“So I’m like, look ya’ all, I told you I’m doing what I’m doing, you’re seeing it happen, all the teachers told me that it can’t happen over here.”

“So then I go down to the radio station, and I’m like, hey this just so happens that I need to be getting this extra credit type stuff, and I’m supposed to like intern or do something at this radio station. They’re like, ‘yeah, what do you want to do?’ I was like, ‘well I want to have my own radio station, I’ll just call it the Hot Shot, you know, serving up nothing but heat, make it a hip hop show.’ This is crazy. I looked so confident when I was ready, they’re like, ‘Well are you free tonight? There’s a slot.’ I was like, ‘Yeah, I’ll be here tonight.'”

“So I go in to do my radio show, that I got it instantly just by the way I came in and told them that’s what I wanted to do, I guess, and I had already the songs, the TV. My name started buzzing a little bit, so they’re like, yeah you should host one, you’re the dude that be rappin’ around campus.

So I get in there, I was clueless. I didn't even know what the board did or anything. Luckily the guy, the student that had the show before me, he's like walking out, and I'm like, 'Hey, can you show me how to start the show.'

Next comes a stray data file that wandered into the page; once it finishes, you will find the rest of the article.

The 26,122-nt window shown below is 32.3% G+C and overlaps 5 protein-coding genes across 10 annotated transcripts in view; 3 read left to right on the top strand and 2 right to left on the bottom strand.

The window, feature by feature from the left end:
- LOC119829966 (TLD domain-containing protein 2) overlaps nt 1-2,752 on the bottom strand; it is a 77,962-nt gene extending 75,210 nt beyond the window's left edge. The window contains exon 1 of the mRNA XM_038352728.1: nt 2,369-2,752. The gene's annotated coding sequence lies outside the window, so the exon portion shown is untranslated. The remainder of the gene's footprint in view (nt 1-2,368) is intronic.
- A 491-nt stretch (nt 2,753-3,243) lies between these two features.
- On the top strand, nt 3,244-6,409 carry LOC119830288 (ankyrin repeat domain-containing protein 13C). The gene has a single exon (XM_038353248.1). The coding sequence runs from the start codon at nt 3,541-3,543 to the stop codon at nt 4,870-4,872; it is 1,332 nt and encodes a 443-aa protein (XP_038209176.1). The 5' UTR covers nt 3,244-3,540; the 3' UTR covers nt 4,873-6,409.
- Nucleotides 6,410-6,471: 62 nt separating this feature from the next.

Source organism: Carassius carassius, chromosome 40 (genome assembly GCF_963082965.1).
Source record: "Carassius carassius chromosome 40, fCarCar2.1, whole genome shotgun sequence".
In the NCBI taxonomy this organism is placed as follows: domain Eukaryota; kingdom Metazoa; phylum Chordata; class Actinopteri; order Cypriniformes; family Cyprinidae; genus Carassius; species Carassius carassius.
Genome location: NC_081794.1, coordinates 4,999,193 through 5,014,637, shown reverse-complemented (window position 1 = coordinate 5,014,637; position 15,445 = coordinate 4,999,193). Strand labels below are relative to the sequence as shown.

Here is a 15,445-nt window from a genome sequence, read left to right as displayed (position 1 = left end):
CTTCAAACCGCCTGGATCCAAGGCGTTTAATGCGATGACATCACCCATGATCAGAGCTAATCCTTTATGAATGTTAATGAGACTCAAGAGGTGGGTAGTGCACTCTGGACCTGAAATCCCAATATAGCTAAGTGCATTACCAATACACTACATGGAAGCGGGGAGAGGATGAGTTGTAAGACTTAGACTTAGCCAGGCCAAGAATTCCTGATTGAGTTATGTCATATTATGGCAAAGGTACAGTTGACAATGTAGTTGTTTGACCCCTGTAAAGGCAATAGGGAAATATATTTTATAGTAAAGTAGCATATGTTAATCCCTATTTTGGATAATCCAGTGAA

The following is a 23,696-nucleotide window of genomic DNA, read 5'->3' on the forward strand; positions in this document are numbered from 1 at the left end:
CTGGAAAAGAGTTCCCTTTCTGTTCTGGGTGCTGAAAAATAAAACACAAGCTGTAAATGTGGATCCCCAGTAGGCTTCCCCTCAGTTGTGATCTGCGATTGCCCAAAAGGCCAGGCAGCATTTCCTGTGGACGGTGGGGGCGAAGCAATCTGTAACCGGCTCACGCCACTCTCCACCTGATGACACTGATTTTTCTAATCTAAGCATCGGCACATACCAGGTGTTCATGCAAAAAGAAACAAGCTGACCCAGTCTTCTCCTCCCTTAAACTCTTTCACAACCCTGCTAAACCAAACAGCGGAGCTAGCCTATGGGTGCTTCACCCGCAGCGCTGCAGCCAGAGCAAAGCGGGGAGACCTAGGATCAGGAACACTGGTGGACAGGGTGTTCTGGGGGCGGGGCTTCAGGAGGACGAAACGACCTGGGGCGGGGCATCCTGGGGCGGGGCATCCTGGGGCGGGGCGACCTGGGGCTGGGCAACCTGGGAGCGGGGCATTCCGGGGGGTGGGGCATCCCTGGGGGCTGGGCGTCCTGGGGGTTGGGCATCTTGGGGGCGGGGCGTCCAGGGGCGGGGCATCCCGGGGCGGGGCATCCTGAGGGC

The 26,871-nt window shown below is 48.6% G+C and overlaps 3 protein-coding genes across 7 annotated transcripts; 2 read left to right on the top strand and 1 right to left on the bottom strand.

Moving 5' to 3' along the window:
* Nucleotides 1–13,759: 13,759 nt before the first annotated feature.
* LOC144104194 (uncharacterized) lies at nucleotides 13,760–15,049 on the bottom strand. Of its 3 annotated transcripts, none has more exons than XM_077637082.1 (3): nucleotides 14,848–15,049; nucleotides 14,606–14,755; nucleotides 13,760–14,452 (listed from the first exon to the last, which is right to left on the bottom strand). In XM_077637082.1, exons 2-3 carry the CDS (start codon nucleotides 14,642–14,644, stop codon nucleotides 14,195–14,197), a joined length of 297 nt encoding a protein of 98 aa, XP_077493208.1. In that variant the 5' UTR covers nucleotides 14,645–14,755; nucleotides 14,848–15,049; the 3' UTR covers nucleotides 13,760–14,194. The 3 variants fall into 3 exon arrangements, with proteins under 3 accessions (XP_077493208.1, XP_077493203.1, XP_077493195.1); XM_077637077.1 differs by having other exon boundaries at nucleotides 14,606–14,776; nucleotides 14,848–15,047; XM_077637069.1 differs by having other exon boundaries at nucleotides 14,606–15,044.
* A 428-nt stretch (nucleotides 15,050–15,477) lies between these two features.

“He’s like, why, what are you doing? I’m like, I’m supposed to do the next hour, it’s my show. Man you don’t know what you’re doing? So, shout out to this dude, he just stayed back, he told me how to like fade it, how to punch in and talk, and how to play music. I was like, that’s all I need, thank you so much.'”

“So I used every platform that I could, just to get my music out and become an artist. And I told all those teachers and professors, I’m going to find a way to get to where I’m going and using all these resources on campus. Maybe not the way you want me to use them in class, but outside of class, I got busy. And I made it happen.”